Usually, the root cause of any bodily concern we face; is internal rather than external. Same goes for hair problems. Any hair issues you face like, thin, or brittle hair, hair loss etc. can all be affected by topical applications of products. However, most times, the issues do not on get fully resolved because the root cause remains unresolved. Therefore to insure healthy hair that lasts; we suggest ingesting a hair supplement. This hair supplement affects your hair internally, increasing hair growth and strength from within.
For even better results try combining this with a hair mask.
This hair Supplement has only one significant ingredient:
- Amla (Indian Gooseberry)
Amla is a marvelous solution for the hair:
- Amla contains an abundant amount of vitamin C; whose deficiency is a common reason for hair problems.
- Contains lots of crucial fatty acids, which fortify hair follicles, giving your hair strength and luster.
- Amla halts pre-mature graying.
- It also combats hair loss.
- Amla is rich in antioxidants. They help keep hair and follicles healthy by fighting off the damage-causing free radicals.
- Amla is anti-inflammatory and anti-microbial, things which combat dandruff and other scalp conditions.
- Makes your hair shiny by promoting flat hair cuticles.
- Contains various minerals needed by the body to grow healthy hair.
For Amla Muraba health benefits look here.
Please note here that Amla is very hard to consume as a raw fruit. It makes you mouth unbearably dry and tastes pretty bad. That’s why I recommend, purchasing, or making Amla Muraba and ingesting it that way. In Pakistan you can buy the muraba from any pansari but I think it would be hard to get abroad so I am listing a recipe.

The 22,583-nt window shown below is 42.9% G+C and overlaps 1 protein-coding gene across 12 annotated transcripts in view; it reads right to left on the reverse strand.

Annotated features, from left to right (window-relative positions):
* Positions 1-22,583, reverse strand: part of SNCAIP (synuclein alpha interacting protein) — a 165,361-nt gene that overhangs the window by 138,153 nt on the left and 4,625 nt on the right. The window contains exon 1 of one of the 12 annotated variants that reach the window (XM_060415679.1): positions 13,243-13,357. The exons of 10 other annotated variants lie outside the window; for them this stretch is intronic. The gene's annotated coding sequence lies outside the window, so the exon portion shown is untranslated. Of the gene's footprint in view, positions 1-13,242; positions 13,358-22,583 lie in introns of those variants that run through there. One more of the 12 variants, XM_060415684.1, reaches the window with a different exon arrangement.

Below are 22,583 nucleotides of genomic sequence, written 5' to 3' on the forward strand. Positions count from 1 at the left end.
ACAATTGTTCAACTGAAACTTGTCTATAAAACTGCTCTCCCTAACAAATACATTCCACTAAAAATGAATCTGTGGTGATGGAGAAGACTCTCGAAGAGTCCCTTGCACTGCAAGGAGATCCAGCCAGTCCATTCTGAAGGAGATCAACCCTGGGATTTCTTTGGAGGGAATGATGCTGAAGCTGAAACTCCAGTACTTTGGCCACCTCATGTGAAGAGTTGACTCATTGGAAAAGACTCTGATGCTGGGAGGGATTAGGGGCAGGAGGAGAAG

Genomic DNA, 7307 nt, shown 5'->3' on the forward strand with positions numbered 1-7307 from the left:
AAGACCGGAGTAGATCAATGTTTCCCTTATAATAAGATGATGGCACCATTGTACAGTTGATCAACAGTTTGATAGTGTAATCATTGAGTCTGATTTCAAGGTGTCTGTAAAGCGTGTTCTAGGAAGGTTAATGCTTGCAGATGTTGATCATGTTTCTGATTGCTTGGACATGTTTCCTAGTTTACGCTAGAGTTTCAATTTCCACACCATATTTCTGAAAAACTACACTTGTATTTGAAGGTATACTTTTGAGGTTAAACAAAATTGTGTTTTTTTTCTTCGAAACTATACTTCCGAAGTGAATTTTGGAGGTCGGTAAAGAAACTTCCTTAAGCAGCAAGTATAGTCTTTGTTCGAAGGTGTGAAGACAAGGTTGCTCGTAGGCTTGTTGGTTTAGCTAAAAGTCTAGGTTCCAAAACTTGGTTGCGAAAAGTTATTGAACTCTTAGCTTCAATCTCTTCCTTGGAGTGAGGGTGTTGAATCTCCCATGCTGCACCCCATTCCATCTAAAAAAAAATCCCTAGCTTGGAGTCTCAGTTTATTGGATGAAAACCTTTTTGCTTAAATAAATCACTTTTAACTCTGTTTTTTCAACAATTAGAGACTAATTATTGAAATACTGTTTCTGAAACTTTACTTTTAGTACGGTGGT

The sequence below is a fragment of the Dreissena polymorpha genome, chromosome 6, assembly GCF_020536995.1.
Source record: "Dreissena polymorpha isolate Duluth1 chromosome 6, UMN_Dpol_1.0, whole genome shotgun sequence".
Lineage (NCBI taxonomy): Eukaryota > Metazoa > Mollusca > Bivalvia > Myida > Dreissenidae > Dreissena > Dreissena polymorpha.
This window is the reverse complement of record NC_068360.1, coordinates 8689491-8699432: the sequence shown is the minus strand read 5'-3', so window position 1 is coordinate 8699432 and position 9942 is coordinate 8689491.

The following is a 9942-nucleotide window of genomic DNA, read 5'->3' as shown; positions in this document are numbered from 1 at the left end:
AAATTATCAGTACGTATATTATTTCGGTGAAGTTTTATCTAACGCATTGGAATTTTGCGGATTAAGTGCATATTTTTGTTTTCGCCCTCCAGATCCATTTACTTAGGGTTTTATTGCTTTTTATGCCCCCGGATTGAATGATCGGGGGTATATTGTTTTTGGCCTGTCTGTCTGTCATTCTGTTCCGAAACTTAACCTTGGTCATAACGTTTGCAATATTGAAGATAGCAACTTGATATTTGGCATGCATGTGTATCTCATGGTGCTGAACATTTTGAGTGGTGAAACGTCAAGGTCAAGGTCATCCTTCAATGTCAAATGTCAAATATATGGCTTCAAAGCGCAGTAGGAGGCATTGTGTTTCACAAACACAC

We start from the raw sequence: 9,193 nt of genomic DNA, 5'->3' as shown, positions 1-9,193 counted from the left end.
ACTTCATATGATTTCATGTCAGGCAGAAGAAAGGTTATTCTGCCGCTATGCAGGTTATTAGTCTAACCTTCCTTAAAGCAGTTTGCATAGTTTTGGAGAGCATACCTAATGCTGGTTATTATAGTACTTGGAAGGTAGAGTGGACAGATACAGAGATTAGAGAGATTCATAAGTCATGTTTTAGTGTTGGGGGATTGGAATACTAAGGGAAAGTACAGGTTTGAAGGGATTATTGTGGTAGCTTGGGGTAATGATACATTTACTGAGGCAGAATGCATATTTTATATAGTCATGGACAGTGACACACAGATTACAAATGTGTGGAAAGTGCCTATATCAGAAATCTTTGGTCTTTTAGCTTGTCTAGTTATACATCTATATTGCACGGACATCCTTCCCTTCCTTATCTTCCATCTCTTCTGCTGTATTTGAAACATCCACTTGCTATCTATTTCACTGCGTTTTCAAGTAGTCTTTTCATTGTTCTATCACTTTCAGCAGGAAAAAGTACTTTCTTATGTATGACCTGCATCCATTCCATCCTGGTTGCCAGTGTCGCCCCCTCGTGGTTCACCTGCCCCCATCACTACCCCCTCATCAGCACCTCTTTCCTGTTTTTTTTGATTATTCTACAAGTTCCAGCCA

Important: If you are diabetic, or cannot consume the muraba for any other reason you can buy Amla powder and make capsules of it, taking two a day.
How to Make the Muraba?
If you prefer video format I recommend the following recipe:
This video does not belong to Charda Suuraj. We are just referencing it for our readers’ ease.
Please Note: I have transcribed a similar recipe of my own down below.
1 Kg Amla Fruit, ripe and unblemished
1 ½ Kg Sugar
½ tsp. Alum (Fitkari)
2 ½ liter Water
1 tsp. Himalayan black salt
1 tsp. Cardamom powder
1 tsp. black pepper
- Thoroughly wash Amlas and soak in water for two days.
- Prick all the amlas with a fork.
- Dissolve 1 tsp. Alum in 1 ½ liters of water and soak amla for another 2 days.
- Drain and wash thoroughly.
- Boil 1 liter of water then add amla.
- After adding amla bring water back up to a boil and cover the pan, lower the flame and let simmer for ten minutes.
- Turn off the flame and let the amlas sit in hot water for ten more minutes.
- Drain the amlas and put them in a large bowl with a lid. Pour all the sugar onto them and let sit for 5 hours. The amlas should release juice and soak the sugar.
- After 5 hours pour all the content of the bowl into a new pan and cook the mixture until sugar dissolves and forms a very thick syrup. You can check the thickness by dropping a drop of syrup onto a plate and after it cools test it between your fingertips, if it forms strings it is ready.
- Add cardamom powder, black salt and black pepper.
- Let it cool, then store in a clean airtight jar.
- Check the muraba after 3 days if the syrup has thinned re-cook it to thickness as it will go bad otherwise.
How to Use?
Eat one amla from the muraba every day.